>>by Stephanie Miller BGCO Communications Team
EDMOND—Thirty-five years of service in a community is no small feat, but by God’s grace, Gil Harryman has accomplished this and more.
Harryman retired as Fire Chief for the City of Edmond July 1.
“I was blessed to become a recruit for the Edmond Fire Department in February 1977, and to retire as the Fire Chief,” Harryman said.
When asked to recall experiences that most impacted him during his career, Harryman responded, “There are many experiences that impact your life when you work in the field of Public Safety. One of the earliest was the sense of family that exists within the fire department and the fire service community at large.
“Individuals I had the privilege to work with truly cared about meeting the needs of others and modeled passages like Phil. 2:3-4 and John 15:13. Serving with fellow believers was a tremendous blessing to me as a young man. It was great to work in a field where we knew we were making a difference in the lives of people in the community. However, to make that difference, we had to be at our best while others were often at their worst.”
Some of the more high profile occurrences Harryman faced took place in 1985-86. Edmond experienced triple murders at a local grocery store, the post office massacre and a tornado that devastated the southwest part of town.
In 1995, the EFD assisted the Oklahoma City Fire Department for 16 days after the bombing of the Alfred P. Murrah Federal Building.
“This incident changed the face of Public Safety in the state and led to what has become known across the county as the ‘Oklahoma Standard,’ he said. “One month after being named Edmond Fire Chief, our nation experienced the bombings of the World Trade Center in New York City and the Pentagon in Washington, D.C., on Sept. 11, 2001. This horrific national experience also changed the mission and scope of public safety, not only on a global scale, but also led to many additional improvements across our state and in our individual communities.”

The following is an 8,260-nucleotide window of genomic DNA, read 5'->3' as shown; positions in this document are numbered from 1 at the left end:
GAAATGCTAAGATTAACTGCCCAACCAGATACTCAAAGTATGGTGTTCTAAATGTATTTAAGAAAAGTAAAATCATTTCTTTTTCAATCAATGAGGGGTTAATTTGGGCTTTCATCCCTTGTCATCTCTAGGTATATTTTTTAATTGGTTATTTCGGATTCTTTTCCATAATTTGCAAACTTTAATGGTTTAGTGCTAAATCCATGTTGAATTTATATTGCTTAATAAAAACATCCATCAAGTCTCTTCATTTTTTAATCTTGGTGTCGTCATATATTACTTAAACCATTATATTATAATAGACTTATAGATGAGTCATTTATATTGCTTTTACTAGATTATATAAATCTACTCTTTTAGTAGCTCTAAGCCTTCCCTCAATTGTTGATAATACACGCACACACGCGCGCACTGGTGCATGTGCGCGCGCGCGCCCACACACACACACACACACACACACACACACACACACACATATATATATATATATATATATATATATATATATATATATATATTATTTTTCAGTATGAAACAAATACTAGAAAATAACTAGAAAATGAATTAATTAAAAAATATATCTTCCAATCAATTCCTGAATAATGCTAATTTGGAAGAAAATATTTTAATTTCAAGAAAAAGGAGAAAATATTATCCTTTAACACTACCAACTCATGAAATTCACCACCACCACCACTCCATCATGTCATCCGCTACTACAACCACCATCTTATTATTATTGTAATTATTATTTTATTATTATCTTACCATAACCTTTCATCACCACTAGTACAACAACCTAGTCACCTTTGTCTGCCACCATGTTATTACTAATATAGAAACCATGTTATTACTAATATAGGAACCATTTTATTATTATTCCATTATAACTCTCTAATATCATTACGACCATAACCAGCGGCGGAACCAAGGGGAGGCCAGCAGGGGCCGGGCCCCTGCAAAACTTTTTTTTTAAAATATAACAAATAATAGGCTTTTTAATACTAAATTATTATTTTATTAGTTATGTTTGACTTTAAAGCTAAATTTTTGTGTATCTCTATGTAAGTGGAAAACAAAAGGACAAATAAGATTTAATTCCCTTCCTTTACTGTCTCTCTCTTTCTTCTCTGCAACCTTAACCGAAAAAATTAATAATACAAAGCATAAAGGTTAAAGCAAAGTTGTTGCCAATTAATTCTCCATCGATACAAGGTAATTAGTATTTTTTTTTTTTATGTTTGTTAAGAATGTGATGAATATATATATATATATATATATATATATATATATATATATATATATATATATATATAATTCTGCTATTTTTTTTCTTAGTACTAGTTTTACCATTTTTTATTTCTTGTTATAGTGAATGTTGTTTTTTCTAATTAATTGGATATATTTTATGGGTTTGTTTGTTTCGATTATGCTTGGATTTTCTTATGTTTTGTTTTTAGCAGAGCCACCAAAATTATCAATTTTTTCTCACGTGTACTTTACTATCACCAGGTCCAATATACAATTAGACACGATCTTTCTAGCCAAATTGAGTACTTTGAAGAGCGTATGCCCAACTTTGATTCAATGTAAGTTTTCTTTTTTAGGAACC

Harryman said he was saved at a church camp at age 12.
“The Lord has always been a guiding force in my life. There have been many times in my daily walk as a believer that I have had to ask for God’s strength and grace,” he said. “He has always proven Himself faithful. Currently, the Lord is leading us to become even more involved ministry, as well as branch out into new areas, such as Oklahomans Against Trafficking Humans (OATH), a faith-based organization helping to rescue young people.”
To Harryman, his most important life roles are “being a faithful follower and representative of our Lord Jesus Christ, a loving and committed husband and a devoted and supportive father. Other than this, I simply want to always be sensitive and obedient to God’s calling on my life.”
Harryman’s best advice to those looking for God’s will for their lives is to seek it “through personal time in prayer and diligently studying His Word. The Lord often directs us through others. Seek the counsel of spiritually mature individuals who model the principles of Christ.
“Psalm 37:4 says, ‘Delight yourself in the Lord; and He will give you the desires of your heart.’ This means His heart becomes your heart. Do these things, and, remember, He is always faithful to direct our steps.”
Harryman and Rhonda, his wife of 34 years, have one daughter, April, a student at the University of Central Oklahoma. Harryman, a member of Edmond, Henderson Hills for 27 years, has served the church in many capacities, including on its stewardship, personnel, pastor search, elder selection, management and men’s ministry teams; providing financial counseling and mentoring and leading home Bible studies. He also, has served on the audit committee for Oklahoma Baptist Homes for Children (OBHC).
Alongside Rhonda, Harryman also serves in special ministries for church members with developmental disabilities, sponsoring for the OBHC, and mission trips.